# What are all the relevant extensive and intensive thermodynamic quantities?

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I am listing these for public reference purposes! :)

I am listing these for public reference purposes! :)

##### 1 Answer

The most commonly taught Thermodynamic quantities are:

**INTENSIVE QUANTITIES**

Intensive quantities/properties do NOT depend on the amount of substance there is.

Chemical Potential

#mu_j = mu_j^"*" + RTlnchi_j#

where#chi_j = (n_j)/(n_"tot")# ,#n_j = "moles of substance j"# , and#"*"# means "without solute".

Density

#rho = m/V#

Pressure#P#

Temperature#T#

Constant-Pressure Specific Heat Capacity

#C_P = ((delH)/(delT))_P#

(the first derivative of the enthalpy with respect to temperature at a constant pressure)

Constant-Volume Specific Heat Capacity

#C_V = ((delU)/(delT))_V#

(the first derivative of the internal energy with respect to temperature at a constant volume)

You have used

#q_P = mC_PDeltaT#

**EXTENSIVE QUANTITIES**

Extensive quantities/properties do depend on the amount of substance there is.

Mass#m#

Volume#V#

**Path Functions** (dependent on path taken in order to get from initial state to final state):

Heat flow

#q >= TdS#

#q_"rev" = TdS#

Pressure-volume work

#w = -intPdV#

**State Functions** (dependent only on initial and final states)

Internal Energy

#color(blue)(dU = TdS - PdV)#

#color(blue)(DeltaU = q + w)#

Enthalpy

Enthalpy is the amount of heat transferred due to heat flow#(q)# and PV work that involves a change in the pressure.

#color(blue)(dH = TdS + VdP)#

#color(blue)(DeltaH = DeltaU + Delta(PV))#

#= q + w + PDeltaV + VDeltaP + DeltaPDeltaV#

#= TDeltaS - PDeltaV + PDeltaV + VDeltaP + DeltaPDeltaV#

#= color(blue)(TDeltaS + VDeltaP + DeltaPDeltaV)# You often work at a constant pressure in General Chemistry where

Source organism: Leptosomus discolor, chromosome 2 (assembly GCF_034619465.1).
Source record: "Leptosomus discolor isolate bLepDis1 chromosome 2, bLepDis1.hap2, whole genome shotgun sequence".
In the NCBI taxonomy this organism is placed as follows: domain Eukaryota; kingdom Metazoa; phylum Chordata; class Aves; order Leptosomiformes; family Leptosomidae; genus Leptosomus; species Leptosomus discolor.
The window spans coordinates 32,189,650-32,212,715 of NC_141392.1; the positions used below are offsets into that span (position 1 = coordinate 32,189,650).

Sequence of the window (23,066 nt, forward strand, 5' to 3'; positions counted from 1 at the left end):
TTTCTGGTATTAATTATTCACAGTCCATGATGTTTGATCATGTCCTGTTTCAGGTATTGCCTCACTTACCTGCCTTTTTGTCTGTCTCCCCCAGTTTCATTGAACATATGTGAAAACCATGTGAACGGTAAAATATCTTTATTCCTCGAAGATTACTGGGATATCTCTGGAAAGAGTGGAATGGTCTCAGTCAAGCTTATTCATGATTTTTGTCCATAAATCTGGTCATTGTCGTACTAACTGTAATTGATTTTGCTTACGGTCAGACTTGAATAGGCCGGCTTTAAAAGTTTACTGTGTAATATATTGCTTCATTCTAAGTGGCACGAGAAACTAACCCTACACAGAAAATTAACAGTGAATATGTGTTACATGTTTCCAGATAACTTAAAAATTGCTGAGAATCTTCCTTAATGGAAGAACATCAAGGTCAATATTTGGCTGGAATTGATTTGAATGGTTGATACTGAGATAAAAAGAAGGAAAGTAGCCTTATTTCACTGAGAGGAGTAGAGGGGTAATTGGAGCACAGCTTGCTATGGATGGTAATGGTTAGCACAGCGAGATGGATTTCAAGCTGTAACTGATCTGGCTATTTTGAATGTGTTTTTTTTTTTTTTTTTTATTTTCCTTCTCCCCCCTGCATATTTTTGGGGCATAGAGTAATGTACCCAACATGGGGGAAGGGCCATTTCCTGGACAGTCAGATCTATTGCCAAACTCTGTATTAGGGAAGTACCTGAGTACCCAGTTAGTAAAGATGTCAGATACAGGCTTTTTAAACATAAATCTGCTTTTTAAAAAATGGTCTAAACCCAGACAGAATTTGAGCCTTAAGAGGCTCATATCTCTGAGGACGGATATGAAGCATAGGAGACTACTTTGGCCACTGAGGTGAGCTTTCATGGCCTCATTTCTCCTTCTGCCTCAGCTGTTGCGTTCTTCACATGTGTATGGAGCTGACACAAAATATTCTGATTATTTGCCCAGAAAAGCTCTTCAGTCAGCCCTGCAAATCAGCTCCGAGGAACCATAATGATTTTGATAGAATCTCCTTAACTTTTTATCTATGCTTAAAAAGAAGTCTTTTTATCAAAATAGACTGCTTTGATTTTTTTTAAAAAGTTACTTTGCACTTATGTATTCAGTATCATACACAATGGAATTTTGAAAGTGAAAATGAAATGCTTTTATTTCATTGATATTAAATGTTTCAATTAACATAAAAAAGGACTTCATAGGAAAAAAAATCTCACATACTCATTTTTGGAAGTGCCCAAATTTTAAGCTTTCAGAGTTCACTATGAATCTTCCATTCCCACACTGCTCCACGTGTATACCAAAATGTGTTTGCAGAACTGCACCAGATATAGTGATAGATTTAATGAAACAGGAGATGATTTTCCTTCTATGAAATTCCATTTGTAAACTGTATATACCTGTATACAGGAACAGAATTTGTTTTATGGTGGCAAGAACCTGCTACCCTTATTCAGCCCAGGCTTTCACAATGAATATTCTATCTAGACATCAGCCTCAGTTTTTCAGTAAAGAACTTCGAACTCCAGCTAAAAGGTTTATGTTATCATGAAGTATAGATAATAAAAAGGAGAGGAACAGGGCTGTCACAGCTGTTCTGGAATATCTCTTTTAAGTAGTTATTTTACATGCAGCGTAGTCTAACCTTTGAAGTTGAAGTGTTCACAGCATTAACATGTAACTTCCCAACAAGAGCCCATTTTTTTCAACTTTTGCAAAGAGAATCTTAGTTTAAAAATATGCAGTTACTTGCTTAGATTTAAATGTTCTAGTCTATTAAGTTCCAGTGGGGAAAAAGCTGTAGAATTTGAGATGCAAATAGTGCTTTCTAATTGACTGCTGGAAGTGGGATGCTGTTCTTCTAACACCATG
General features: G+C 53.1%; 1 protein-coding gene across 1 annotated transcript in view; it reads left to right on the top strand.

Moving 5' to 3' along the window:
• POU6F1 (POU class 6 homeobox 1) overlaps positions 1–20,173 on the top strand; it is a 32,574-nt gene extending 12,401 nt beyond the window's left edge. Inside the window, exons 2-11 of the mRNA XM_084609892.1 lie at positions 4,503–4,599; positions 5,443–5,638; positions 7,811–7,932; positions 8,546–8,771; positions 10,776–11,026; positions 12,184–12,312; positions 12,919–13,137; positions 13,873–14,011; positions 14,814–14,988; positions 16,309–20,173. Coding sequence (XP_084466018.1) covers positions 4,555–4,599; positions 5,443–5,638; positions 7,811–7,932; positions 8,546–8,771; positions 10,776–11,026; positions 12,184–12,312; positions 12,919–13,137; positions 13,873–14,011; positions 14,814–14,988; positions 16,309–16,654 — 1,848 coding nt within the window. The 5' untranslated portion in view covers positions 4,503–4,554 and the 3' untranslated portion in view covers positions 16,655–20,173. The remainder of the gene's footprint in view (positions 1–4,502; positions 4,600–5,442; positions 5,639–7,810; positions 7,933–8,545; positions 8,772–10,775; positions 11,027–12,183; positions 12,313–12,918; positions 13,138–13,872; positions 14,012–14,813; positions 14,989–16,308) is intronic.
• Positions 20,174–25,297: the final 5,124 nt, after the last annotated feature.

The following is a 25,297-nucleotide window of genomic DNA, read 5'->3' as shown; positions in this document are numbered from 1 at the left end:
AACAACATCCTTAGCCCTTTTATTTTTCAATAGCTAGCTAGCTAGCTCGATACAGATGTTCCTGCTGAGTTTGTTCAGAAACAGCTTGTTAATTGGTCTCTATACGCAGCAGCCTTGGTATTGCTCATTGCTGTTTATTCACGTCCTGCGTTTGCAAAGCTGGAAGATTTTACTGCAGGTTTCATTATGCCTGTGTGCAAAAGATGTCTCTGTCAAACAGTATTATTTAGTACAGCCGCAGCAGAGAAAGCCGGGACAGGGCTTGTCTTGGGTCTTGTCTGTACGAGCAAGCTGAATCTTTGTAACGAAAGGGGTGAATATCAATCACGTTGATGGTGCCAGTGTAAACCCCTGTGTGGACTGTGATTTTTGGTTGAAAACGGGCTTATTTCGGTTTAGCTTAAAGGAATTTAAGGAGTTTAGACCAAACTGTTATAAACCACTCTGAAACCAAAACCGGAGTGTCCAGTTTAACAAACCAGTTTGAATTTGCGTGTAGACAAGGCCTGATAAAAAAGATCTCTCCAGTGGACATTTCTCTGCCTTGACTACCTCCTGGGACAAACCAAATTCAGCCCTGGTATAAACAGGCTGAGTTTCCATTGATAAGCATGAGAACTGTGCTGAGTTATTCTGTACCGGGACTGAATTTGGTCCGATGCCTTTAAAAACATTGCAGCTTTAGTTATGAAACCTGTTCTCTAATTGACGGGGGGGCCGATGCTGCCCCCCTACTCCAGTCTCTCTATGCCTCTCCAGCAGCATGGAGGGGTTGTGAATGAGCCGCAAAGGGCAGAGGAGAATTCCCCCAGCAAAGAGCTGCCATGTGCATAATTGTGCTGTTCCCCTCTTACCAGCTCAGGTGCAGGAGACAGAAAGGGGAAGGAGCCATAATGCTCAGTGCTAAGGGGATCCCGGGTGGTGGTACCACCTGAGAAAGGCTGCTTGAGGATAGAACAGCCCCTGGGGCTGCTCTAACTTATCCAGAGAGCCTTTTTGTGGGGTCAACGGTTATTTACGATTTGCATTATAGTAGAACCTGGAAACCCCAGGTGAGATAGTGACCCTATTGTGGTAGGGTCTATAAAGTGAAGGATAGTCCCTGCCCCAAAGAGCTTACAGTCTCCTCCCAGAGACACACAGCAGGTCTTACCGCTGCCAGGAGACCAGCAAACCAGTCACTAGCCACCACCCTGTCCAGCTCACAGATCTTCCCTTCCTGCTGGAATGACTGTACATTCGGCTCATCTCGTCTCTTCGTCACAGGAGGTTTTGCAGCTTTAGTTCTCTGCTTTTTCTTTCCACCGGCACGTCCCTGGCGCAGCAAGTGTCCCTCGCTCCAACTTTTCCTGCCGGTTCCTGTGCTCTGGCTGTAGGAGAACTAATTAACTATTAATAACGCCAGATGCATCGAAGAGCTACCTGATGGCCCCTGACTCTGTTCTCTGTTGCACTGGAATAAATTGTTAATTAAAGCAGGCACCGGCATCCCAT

#DeltaH = q_P# .

Entropy

Entropy is the amount of disorder in the system, and is equal to the amount of reversible heat flow possible per unit of temperature. In other words, it is the capacity to experience an increase in motion due to a change in temperature.

#color(blue)(DeltaS >= 0)#

#color(blue)(>=) [int (delq)/(T) = color(blue)(q/T)]#

#= int (delq_("rev"))/T color(blue)(= (q_"rev")/T)#

Gibbs' free energy

The Gibbs' free energy is commonly known as the maximum amount of process-initiating work that can be obtained from a closed system. This is commonly associated with constant pressure.

#color(blue)(dG = -SdT + VdP)#

#color(blue)(DeltaG = DeltaH - TDeltaS)# at constant temperature

#" "= color(blue)(DeltaG^@ + RTlnQ)# at constant temperature

#" "= color(blue)(DeltaA + Delta(PV))#

Helmholtz free energy

The Helmholtz free energy is commonly known as the amount of process-initiating energy that can be obtained from a closed system. This is commonly associated with constant volume.

#color(blue)(dA = -SdT - PdV)#

#color(blue)(DeltaA = DeltaU - TDeltaS)# at constant temperature

#" "= color(blue)(DeltaA^@ + RTlnQ)# at constant temperature

#" "= color(blue)(DeltaG - Delta(PV))#